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Mexican truck progress = U.S. Jobs

September 4, 2011

by Sean Hackbarth
U.S. Chamber

“[T]wo Mexican trucking companies are on track to receive U.S. operating authority by the end of the month,” the Houston chronicle reports , in “a development that will help hundreds of U.S. companies regain their Mexican customers.” When these carriers receive preliminary operating authority, the last of $2.4 billion in retaliatory tariffs that have punished U.S. workers and farmers for more than two years will be suspended.

Under an agreement signed in June by the U.S. and Mexican departments of transportation, Mexican long-haul carriers will be allowed to deliver cargo from Mexico into the United States for the first time in more than two years. The move puts the United States on track to fulfill a 15-year old commitment to Mexico. This week, three U.S. carriers were also reauthorized to transport goods into Mexico under the same agreement.

This is a welcome end to a dispute that the U.S. Chamber of Commerce found could cost more than 25,000 U.S. jobs. In 2009, Congress ended a pilot project for Mexican trucks that itself was only a partial down payment on a 1994 U.S. agreement to authorize Mexican long-haul carriers. In retaliation, Mexico imposed high tariffs on a range of U.S. products, including paper, cosmetics, pork, dairy, potatoes, and apples, many of which saw their share in the large Mexican market drop precipitously. In many cases, direct competitors in Canada were quick to grab the U.S. share in Mexico.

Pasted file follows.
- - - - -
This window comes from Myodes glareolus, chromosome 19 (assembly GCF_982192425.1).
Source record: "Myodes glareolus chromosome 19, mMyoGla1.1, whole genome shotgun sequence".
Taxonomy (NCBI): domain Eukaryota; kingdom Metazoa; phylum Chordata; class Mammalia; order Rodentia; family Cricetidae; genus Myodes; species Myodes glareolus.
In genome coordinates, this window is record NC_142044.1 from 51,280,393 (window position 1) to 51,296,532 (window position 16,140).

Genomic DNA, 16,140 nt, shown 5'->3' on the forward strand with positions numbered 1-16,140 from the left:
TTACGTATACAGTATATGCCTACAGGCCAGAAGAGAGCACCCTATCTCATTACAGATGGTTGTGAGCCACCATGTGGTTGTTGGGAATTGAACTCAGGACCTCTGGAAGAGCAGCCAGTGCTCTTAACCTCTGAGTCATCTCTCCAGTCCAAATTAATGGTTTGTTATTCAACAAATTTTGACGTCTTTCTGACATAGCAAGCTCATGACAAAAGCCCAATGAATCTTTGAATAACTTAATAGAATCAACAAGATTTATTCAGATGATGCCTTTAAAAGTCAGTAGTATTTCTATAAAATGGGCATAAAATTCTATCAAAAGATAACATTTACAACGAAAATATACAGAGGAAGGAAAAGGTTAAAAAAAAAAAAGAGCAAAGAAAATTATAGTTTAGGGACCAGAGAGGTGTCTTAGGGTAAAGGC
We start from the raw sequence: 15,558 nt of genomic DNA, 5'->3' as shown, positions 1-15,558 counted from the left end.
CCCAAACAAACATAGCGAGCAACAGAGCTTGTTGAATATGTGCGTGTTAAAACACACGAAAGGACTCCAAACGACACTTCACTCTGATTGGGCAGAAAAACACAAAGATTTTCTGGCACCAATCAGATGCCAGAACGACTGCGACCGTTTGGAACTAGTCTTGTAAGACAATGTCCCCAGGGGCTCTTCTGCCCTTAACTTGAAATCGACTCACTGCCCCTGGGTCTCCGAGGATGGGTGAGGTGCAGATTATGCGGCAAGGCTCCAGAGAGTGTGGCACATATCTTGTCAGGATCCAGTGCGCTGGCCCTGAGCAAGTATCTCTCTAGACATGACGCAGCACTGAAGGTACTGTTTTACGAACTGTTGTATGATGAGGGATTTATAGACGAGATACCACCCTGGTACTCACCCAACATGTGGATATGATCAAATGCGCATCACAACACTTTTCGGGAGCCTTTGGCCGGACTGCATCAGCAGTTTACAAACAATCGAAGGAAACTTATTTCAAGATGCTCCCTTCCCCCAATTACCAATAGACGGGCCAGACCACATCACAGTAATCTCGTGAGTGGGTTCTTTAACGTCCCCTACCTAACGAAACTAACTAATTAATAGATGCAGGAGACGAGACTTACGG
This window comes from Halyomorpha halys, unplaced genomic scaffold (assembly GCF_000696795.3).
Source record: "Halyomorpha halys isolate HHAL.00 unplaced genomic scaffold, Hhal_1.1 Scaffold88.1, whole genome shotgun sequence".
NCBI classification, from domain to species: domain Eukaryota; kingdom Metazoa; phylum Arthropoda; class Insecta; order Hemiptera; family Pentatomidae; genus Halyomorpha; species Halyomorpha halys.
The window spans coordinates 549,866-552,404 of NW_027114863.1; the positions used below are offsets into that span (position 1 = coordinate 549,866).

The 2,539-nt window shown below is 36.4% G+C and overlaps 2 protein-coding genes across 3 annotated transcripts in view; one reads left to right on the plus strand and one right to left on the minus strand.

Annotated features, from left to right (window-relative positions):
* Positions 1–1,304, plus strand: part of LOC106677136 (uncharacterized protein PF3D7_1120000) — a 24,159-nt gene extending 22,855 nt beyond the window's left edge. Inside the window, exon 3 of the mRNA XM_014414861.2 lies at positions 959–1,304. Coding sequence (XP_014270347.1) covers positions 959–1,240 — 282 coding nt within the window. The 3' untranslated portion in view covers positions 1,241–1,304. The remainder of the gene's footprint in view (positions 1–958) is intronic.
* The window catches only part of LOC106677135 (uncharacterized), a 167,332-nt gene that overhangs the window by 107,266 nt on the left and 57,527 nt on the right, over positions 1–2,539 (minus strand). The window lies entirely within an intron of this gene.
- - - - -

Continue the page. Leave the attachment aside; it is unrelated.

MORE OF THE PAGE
Today, not just in Mexico, but in countries around the world, the United States, once the dominant player in international trade, is losing market share. For instance, in Colombia, as U.S. Chamber blogger John Murphy notes, U.S. producers of wheat, corn, and soybeans enjoyed a 78% market share in Colombia in 2008 that fell to only 28% by 2010 as other countries entered into preferential trade agreements with Colombia. Canadian producers are about to take the rest of the U.S. share with an agreement that was implemented last month. The United States has its own agreement with Colombia that would put U.S. growers back on an equal footing, but the White House and Congress have thus far failed to put it into effect.

Today’s news on Mexican trucks is a step back in the right direction, though. It’s not too late, with a renewed commitment to economic openness and trade leadership from Washington, for U.S. producers to regain the global competitiveness they once enjoyed. It’s not too late, but the clock is ticking. And U.S. jobs are at stake.

  
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Discuss this article

hervy September 13, 2011

This is another one of those things where no matter what the good intentions are and who provides their predictions on what will be in the future as the end result of these changes, we can’t see everything to come.

NO ONE knows what unintended consequences may come about but these are the times that we live in. There will be many instances now in life with the advancement of technology and merging of economies that unforeseen issues can enter the picture.

With that being the case. It is absolutely not the time for politicians to stay the course. Things must be done with one intention and with the best judgement of the relevant people. Then an honest attempt to make the agreed upon changes needs to be implemented with full support.

Afterwards, all problems encountered should be dealt with together without placing blame, pointing fingers and dragging out the pain by holding up progress to correction.

Washington, let’s get it together up there. Time for the change we expected.

Do what you think is right for the country and we will see what happens.

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